In Trenton, not too long ago, not far from the State of New Jersey government buildings, by the Delaware River, I was in a lovely old stone church, beautiful inside, the oldest Catholic Church in that state, as its good Pastor, Msgr. Leonard Toomey told me. Sacred Heart, as I looked it up, dates from 1814, in a place where my friends, the Judge sisters, went to grammar school, albeit long, long, long after the Church’s founding! As I walked out of the sacristy, after concelebrating the eleven o’clock Sunday Mass with the monsignor, I noticed that he was about to baptize (still perhaps the most lovely of our sacraments) several infants.
I went over briefly to see more closely the first baby as the parents brought her up to the baptismal font for Msgr. Toomey to give her this gift she would spend her life wondering about. She was dressed in white, with a cute bonnet. Her mother told me, if I recall correctly, that her name was Emily, a name I quite like. She was maybe a month old, and I touched her head just to prove again, mainly to myself, that anything so dear could be real. She was an absolutely radiant child. She rather took my breath away—I was merely walking by on the way to the front door of the church, quite unprepared to glimpse such unexpected beauty—though I have come to suspect beauty is always unsuspected. We realize, I think, that the vivid beauty and innocence of the human child does not “come” from us, even if we be its parents.
Anymore, I tend to look at a child such as this one—beautiful and whole as she was there suddenly before me in her mother’s arms—and know she could have been quite legally destroyed only a few months before without a sound of law or pity—except perhaps for Dr. Nathanson’s film, Silent Scream. Thank God for parents who defy such laws, who carry what was theirs from conception now in their arms. Those who do not, and those who assist at the destruction, will be haunted forever, I suspect, by the radiant Emilys of this world who were not allowed to exist among us as was their right, but who are now with the God for whom each of us was created from the beginning.
Yet, here I was, in Sacred Heart Church, in Trenton, not thinking of any of this. I had just had a good conversation with a parishioner in the sacristy about the economics of vending machines, the gentleman’s business. I had learned a lot, in fact, about the problems of the small vendor. And suddenly on the way out, I was sort of awe-struck by a chance seeing of this lovely child, whom I will never see again. I really did not see her parents or grandparents, just her, from the nowhere of our origins.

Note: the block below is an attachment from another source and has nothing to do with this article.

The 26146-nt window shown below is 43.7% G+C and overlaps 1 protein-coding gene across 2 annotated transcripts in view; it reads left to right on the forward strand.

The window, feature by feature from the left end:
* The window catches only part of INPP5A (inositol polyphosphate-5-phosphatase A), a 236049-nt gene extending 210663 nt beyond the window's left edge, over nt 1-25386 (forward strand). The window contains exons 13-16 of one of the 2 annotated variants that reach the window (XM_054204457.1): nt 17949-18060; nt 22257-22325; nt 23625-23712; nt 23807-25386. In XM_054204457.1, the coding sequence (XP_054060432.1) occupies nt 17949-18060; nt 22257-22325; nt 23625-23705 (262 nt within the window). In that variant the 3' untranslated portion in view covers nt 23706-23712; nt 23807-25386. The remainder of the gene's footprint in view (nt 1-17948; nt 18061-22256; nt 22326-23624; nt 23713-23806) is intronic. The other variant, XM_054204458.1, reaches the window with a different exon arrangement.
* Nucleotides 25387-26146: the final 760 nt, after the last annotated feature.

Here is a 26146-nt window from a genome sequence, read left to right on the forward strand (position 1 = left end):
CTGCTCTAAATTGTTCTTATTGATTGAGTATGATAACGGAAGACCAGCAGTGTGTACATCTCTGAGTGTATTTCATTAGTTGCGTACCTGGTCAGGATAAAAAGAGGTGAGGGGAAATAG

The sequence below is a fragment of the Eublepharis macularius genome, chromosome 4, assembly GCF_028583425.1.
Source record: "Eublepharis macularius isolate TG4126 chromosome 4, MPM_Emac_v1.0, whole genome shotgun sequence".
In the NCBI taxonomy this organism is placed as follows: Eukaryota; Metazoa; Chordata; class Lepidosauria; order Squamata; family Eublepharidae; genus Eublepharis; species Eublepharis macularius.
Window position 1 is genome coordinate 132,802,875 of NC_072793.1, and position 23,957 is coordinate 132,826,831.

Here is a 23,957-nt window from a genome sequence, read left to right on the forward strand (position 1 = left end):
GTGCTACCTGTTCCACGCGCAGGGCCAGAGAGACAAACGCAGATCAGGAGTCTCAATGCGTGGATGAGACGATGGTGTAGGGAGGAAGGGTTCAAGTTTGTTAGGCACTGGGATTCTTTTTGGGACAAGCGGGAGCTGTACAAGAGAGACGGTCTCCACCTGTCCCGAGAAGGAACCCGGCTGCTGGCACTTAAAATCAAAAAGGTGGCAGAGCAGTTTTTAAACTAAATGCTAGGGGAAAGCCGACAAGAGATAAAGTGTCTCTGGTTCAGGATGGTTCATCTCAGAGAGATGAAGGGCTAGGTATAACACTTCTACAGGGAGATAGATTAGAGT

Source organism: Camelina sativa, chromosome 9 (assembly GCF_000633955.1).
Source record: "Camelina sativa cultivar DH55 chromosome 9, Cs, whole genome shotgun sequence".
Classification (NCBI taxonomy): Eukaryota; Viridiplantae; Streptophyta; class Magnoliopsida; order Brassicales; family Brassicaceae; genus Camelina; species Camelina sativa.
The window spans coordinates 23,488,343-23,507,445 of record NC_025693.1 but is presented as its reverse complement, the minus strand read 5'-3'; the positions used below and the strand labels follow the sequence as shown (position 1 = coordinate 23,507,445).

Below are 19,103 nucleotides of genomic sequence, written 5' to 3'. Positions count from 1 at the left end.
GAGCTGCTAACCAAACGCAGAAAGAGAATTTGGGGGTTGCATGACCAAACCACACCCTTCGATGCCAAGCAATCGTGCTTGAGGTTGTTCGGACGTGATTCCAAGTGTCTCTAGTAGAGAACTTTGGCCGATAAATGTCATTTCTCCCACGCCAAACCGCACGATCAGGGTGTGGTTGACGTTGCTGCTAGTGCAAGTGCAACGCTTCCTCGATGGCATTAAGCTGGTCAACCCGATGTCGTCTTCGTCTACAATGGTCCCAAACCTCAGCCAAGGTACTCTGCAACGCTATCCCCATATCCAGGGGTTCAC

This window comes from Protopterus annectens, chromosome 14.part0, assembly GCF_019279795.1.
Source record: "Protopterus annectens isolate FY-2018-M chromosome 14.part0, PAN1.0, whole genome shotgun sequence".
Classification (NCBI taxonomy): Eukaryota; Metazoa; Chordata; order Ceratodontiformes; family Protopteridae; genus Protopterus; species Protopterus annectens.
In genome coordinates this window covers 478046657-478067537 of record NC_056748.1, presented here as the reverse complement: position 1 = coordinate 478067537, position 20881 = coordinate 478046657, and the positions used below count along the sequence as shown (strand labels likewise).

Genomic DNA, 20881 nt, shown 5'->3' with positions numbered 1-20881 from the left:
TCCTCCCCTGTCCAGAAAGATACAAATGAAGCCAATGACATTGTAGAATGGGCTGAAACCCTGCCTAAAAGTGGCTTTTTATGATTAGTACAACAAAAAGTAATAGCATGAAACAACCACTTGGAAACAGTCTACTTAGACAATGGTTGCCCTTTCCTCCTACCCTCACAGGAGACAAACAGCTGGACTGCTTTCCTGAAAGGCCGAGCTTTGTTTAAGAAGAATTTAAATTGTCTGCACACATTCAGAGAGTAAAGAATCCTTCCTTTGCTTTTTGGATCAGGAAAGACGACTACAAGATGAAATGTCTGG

Josef Pieper, in his extraordinary book, The Silence of St. Thomas, has a long discussion about the nature of creaturehood, in which we all, including this little Emily, exist. “It is quite impossible for us, as spectators, so to speak,” Pieper wrote,
to contemplate the emergence of things from “the eye of God.” Since this is so. our quest for knowledge when it is directed toward the essence of things, even of the lowest and “simplest” order, must move along a pathway to which there is, in principle, no end. The reason for this is that things are creaturae, that the inner lucidity of being has its ultimate and exemplary source in the boundless radiance of Divine knowledge.
I read this passage from Pieper on the Amtrack Palmetto, leaving Trenton at 9:21 a.m. for Washington. I thought to myself, well, of course, this is what I saw in little Emily, newly born and baptized, a beauty in a tiny creature whose full origin reaches, directly, to infinity itself. This is why it was given to us and why we dare not touch it, except to touch her to make us realize that such things exist; we are blessed with them because we are struck by them.
In T. S. Eliot’s “Ash Wednesday”—which I try, ritually, to read on that day every year it says:
Because of the goodness of the Lady
and because of her loveliness, and because
she honours the Virgin in meditation,
we shine with brightness….
Even since Aristotle, philosophers have tried to account for the something “more” that exists in all things beyond what we ourselves might think they “need.” The account, we realize in seeing such a one as this Emily, is one that must be made.
We live in a world crowded with people who maintain that we have been “given” too little. Poor, desperate souls! This is not our problem. We live in a world in which we can hardly imagine how much we have been given—and even when we succeed a little to suspect this from the reaches of space to the radiance of Emily, we are tempted to create our own parsimonious world instead. And if we do insist on so doing, well, we are left with merely our own world. If we destroy millions of our little Emilys before they see our daylight, we are left with the nothingness of their absence, without the radiance of the little one I actually saw and touched by chance in an old church in Trenton, thinking I already knew all about my world.